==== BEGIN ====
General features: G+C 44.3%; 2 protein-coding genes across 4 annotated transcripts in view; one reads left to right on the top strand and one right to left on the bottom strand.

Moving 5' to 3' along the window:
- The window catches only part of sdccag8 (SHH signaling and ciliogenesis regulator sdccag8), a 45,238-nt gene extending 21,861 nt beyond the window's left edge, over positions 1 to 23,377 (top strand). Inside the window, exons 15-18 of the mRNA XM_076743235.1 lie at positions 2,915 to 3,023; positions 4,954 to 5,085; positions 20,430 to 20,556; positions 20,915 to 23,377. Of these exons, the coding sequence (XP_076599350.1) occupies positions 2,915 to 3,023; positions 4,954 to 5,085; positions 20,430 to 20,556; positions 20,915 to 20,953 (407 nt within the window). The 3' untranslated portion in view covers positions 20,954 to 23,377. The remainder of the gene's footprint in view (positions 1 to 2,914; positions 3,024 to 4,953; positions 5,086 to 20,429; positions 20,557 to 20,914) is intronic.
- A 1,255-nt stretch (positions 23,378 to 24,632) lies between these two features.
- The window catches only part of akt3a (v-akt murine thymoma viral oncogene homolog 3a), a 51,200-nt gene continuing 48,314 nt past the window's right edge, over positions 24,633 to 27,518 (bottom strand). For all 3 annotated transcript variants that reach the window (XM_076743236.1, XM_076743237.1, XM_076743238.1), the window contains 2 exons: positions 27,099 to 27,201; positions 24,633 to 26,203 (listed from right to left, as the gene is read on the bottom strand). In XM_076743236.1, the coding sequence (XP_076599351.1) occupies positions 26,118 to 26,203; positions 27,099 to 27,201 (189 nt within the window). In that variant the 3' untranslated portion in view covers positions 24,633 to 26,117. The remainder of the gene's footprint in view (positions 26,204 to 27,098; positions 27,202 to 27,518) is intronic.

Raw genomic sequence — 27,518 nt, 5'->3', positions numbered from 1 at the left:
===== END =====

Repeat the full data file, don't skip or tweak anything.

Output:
General features: G+C 44.3%; 2 protein-coding genes across 4 annotated transcripts in view; one reads left to right on the top strand and one right to left on the bottom strand.

Moving 5' to 3' along the window:
- The window catches only part of sdccag8 (SHH signaling and ciliogenesis regulator sdccag8), a 45,238-nt gene extending 21,861 nt beyond the window's left edge, over positions 1 to 23,377 (top strand). Inside the window, exons 15-18 of the mRNA XM_076743235.1 lie at positions 2,915 to 3,023; positions 4,954 to 5,085; positions 20,430 to 20,556; positions 20,915 to 23,377. Of these exons, the coding sequence (XP_076599350.1) occupies positions 2,915 to 3,023; positions 4,954 to 5,085; positions 20,430 to 20,556; positions 20,915 to 20,953 (407 nt within the window). The 3' untranslated portion in view covers positions 20,954 to 23,377. The remainder of the gene's footprint in view (positions 1 to 2,914; positions 3,024 to 4,953; positions 5,086 to 20,429; positions 20,557 to 20,914) is intronic.
- A 1,255-nt stretch (positions 23,378 to 24,632) lies between these two features.
- The window catches only part of akt3a (v-akt murine thymoma viral oncogene homolog 3a), a 51,200-nt gene continuing 48,314 nt past the window's right edge, over positions 24,633 to 27,518 (bottom strand). For all 3 annotated transcript variants that reach the window (XM_076743236.1, XM_076743237.1, XM_076743238.1), the window contains 2 exons: positions 27,099 to 27,201; positions 24,633 to 26,203 (listed from right to left, as the gene is read on the bottom strand). In XM_076743236.1, the coding sequence (XP_076599351.1) occupies positions 26,118 to 26,203; positions 27,099 to 27,201 (189 nt within the window). In that variant the 3' untranslated portion in view covers positions 24,633 to 26,117. The remainder of the gene's footprint in view (positions 26,204 to 27,098; positions 27,202 to 27,518) is intronic.

Raw genomic sequence — 27,518 nt, 5'->3', positions numbered from 1 at the left: